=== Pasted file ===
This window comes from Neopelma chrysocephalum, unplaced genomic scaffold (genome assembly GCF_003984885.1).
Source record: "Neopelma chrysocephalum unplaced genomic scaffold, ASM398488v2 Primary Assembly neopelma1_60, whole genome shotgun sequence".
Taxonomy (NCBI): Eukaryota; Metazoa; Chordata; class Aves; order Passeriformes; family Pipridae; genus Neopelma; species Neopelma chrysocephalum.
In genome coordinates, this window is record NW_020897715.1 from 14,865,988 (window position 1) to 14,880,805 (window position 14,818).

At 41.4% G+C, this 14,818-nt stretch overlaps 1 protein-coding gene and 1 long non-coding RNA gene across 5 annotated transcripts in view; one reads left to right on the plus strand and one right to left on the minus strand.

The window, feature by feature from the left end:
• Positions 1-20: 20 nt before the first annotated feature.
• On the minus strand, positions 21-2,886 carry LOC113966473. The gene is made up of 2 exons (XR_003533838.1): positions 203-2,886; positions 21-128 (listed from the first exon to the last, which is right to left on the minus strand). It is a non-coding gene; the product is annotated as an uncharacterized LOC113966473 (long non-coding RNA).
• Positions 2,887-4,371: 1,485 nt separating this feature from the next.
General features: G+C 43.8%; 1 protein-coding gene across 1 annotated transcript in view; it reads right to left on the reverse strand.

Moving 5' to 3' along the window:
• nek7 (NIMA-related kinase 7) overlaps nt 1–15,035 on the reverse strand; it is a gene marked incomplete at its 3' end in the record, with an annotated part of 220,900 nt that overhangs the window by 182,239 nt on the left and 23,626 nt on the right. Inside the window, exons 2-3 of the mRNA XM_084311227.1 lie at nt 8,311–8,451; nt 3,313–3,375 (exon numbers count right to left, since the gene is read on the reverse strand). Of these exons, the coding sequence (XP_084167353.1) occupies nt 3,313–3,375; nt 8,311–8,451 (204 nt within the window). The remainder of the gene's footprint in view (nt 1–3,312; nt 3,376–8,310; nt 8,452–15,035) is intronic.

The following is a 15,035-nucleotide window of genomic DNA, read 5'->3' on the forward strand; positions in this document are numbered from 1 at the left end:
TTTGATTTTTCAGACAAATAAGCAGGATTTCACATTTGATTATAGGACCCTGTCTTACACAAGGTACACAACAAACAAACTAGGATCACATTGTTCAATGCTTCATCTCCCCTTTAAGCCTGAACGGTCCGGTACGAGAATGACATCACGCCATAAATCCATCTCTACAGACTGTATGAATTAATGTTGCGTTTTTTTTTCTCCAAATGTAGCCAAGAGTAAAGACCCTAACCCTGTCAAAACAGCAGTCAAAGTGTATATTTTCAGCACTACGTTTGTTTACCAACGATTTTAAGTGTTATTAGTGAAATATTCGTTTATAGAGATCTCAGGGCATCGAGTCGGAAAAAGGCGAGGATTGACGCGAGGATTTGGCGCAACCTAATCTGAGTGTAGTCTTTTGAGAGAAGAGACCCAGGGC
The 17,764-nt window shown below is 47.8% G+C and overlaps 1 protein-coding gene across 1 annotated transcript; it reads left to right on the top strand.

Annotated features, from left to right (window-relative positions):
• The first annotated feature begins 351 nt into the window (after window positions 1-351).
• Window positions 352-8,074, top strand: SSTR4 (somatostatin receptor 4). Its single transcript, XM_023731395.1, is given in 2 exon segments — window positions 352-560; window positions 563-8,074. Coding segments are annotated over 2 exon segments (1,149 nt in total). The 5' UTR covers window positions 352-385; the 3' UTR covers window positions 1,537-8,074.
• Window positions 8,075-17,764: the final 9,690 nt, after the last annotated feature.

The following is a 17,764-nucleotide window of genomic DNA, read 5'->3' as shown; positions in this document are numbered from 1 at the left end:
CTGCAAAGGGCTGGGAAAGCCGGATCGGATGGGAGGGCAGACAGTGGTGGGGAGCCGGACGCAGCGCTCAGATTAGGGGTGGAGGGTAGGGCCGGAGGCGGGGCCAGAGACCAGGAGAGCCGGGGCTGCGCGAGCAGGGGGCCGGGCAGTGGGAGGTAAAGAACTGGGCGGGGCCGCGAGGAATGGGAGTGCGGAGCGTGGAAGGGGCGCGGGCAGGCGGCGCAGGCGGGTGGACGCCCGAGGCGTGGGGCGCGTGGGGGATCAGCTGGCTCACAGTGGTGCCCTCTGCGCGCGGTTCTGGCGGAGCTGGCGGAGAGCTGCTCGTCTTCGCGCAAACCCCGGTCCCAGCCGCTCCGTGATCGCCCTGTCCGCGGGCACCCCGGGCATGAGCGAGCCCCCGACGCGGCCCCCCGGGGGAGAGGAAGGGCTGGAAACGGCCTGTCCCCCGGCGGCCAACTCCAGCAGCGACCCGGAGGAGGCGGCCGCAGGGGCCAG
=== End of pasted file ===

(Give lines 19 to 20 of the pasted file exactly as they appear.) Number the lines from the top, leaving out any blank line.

• Window positions 8,075-17,764: the final 9,690 nt, after the last annotated feature.

The following is a 17,764-nucleotide window of genomic DNA, read 5'->3' as shown; positions in this document are numbered from 1 at the left end: